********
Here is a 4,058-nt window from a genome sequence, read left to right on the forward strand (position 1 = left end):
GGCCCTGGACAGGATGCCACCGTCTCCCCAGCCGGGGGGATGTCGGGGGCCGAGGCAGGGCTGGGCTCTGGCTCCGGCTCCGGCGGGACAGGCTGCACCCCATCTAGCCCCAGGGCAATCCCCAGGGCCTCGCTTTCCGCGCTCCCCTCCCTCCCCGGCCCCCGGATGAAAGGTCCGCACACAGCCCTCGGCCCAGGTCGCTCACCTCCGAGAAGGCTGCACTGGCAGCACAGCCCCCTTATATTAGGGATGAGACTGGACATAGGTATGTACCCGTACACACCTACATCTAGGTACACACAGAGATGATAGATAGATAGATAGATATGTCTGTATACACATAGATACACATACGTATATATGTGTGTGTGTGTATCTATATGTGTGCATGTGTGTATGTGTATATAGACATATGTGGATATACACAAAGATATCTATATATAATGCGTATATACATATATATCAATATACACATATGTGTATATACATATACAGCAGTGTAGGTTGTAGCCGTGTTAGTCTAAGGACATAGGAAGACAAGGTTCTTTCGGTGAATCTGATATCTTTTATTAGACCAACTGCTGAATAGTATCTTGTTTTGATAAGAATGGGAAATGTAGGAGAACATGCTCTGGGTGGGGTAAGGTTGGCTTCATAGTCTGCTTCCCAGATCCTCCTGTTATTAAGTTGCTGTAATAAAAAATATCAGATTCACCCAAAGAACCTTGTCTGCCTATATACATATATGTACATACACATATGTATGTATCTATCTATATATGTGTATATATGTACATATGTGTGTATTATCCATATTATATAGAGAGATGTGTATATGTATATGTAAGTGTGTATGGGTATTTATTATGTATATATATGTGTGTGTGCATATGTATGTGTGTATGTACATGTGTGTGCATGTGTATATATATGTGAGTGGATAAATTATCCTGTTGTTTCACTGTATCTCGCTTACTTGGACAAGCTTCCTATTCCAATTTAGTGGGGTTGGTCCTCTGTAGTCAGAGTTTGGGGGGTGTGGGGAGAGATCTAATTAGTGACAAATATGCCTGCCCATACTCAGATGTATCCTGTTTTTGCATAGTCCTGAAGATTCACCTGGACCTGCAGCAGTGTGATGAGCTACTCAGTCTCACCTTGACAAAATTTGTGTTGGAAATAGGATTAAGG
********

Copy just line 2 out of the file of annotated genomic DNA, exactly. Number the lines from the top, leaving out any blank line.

GGCCCTGGACAGGATGCCACCGTCTCCCCAGCCGGGGGGATGTCGGGGGCCGAGGCAGGGCTGGGCTCTGGCTCCGGCTCCGGCGGGACAGGCTGCACCCCATCTAGCCCCAGGGCAATCCCCAGGGCCTCGCTTTCCGCGCTCCCCTCCCTCCCCGGCCCCCGGATGAAAGGTCCGCACACAGCCCTCGGCCCAGGTCGCTCACCTCCGAGAAGGCTGCACTGGCAGCACAGCCCCCTTATATTAGGGATGAGACTGGACATAGGTATGTACCCGTACACACCTACATCTAGGTACACACAGAGATGATAGATAGATAGATAGATATGTCTGTATACACATAGATACACATACGTATATATGTGTGTGTGTGTATCTATATGTGTGCATGTGTGTATGTGTATATAGACATATGTGGATATACACAAAGATATCTATATATAATGCGTATATACATATATATCAATATACACATATGTGTATATACATATACAGCAGTGTAGGTTGTAGCCGTGTTAGTCTAAGGACATAGGAAGACAAGGTTCTTTCGGTGAATCTGATATCTTTTATTAGACCAACTGCTGAATAGTATCTTGTTTTGATAAGAATGGGAAATGTAGGAGAACATGCTCTGGGTGGGGTAAGGTTGGCTTCATAGTCTGCTTCCCAGATCCTCCTGTTATTAAGTTGCTGTAATAAAAAATATCAGATTCACCCAAAGAACCTTGTCTGCCTATATACATATATGTACATACACATATGTATGTATCTATCTATATATGTGTATATATGTACATATGTGTGTATTATCCATATTATATAGAGAGATGTGTATATGTATATGTAAGTGTGTATGGGTATTTATTATGTATATATATGTGTGTGTGCATATGTATGTGTGTATGTACATGTGTGTGCATGTGTATATATATGTGAGTGGATAAATTATCCTGTTGTTTCACTGTATCTCGCTTACTTGGACAAGCTTCCTATTCCAATTTAGTGGGGTTGGTCCTCTGTAGTCAGAGTTTGGGGGGTGTGGGGAGAGATCTAATTAGTGACAAATATGCCTGCCCATACTCAGATGTATCCTGTTTTTGCATAGTCCTGAAGATTCACCTGGACCTGCAGCAGTGTGATGAGCTACTCAGTCTCACCTTGACAAAATTTGTGTTGGAAATAGGATTAAGG